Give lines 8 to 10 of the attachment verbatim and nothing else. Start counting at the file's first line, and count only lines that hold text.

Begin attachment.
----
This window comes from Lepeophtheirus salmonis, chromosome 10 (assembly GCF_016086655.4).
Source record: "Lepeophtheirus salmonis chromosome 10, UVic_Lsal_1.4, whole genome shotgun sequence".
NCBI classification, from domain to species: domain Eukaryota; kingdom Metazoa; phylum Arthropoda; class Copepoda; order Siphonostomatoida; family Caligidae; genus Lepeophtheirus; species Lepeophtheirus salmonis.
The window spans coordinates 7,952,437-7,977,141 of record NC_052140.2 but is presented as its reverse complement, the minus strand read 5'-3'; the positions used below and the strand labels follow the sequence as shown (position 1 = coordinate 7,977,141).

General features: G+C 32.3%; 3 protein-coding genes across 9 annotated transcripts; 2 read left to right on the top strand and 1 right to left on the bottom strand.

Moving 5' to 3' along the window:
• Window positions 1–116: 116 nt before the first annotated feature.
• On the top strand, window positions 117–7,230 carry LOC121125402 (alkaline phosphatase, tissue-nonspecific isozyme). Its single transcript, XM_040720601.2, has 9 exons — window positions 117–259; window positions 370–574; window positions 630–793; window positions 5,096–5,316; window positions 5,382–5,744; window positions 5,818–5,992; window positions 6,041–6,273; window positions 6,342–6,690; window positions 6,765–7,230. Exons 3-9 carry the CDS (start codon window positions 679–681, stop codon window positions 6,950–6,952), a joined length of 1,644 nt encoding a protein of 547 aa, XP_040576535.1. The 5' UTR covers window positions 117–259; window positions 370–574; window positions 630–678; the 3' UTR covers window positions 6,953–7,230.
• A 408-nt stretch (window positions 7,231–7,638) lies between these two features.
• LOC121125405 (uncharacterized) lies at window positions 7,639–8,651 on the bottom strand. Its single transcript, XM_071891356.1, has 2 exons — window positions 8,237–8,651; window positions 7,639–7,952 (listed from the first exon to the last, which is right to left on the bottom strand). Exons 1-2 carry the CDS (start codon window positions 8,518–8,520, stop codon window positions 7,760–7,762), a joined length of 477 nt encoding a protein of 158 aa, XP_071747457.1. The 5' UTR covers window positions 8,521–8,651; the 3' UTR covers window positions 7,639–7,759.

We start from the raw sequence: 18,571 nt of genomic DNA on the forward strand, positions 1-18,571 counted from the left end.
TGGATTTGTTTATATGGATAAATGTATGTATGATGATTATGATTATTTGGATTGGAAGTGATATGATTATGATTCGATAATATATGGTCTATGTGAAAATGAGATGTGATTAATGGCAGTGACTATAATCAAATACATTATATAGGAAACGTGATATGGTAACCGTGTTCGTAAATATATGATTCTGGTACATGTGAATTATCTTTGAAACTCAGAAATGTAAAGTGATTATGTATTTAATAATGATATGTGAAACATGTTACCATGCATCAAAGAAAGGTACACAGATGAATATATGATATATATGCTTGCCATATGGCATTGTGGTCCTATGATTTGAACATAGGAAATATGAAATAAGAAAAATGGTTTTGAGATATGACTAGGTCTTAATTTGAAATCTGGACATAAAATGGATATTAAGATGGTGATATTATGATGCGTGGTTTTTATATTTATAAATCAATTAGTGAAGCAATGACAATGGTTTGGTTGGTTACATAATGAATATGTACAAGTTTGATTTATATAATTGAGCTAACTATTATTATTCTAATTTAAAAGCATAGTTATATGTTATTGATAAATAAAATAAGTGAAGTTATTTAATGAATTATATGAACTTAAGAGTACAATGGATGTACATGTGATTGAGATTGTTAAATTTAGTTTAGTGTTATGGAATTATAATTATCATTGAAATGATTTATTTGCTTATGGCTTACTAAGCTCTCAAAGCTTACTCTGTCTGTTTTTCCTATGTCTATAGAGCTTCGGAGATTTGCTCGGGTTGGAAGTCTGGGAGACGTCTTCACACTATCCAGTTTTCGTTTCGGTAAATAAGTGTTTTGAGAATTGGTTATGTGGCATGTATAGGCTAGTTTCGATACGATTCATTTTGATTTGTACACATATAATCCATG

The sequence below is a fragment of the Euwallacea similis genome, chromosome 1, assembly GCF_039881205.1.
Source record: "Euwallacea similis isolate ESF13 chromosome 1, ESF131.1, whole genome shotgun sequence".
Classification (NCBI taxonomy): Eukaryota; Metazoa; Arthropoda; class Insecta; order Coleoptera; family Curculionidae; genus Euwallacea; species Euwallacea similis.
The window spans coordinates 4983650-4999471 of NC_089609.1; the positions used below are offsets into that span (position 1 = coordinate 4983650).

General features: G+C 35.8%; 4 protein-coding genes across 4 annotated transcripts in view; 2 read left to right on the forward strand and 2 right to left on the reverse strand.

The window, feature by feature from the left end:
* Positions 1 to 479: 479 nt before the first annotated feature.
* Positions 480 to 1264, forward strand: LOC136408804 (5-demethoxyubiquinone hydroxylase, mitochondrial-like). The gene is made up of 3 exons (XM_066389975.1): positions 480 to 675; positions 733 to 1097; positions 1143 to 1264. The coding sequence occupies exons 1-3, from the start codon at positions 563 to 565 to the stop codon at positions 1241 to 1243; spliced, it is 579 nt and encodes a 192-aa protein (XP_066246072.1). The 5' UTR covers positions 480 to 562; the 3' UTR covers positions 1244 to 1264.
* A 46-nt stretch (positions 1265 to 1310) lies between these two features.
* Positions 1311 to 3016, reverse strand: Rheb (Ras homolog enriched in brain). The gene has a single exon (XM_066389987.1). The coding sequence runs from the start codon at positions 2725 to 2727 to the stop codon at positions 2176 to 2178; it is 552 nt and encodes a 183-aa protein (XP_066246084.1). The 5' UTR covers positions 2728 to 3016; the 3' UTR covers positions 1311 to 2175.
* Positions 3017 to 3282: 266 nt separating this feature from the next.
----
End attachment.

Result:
• On the top strand, window positions 117–7,230 carry LOC121125402 (alkaline phosphatase, tissue-nonspecific isozyme). Its single transcript, XM_040720601.2, has 9 exons — window positions 117–259; window positions 370–574; window positions 630–793; window positions 5,096–5,316; window positions 5,382–5,744; window positions 5,818–5,992; window positions 6,041–6,273; window positions 6,342–6,690; window positions 6,765–7,230. Exons 3-9 carry the CDS (start codon window positions 679–681, stop codon window positions 6,950–6,952), a joined length of 1,644 nt encoding a protein of 547 aa, XP_040576535.1. The 5' UTR covers window positions 117–259; window positions 370–574; window positions 630–678; the 3' UTR covers window positions 6,953–7,230.
• A 408-nt stretch (window positions 7,231–7,638) lies between these two features.
• LOC121125405 (uncharacterized) lies at window positions 7,639–8,651 on the bottom strand. Its single transcript, XM_071891356.1, has 2 exons — window positions 8,237–8,651; window positions 7,639–7,952 (listed from the first exon to the last, which is right to left on the bottom strand). Exons 1-2 carry the CDS (start codon window positions 8,518–8,520, stop codon window positions 7,760–7,762), a joined length of 477 nt encoding a protein of 158 aa, XP_071747457.1. The 5' UTR covers window positions 8,521–8,651; the 3' UTR covers window positions 7,639–7,759.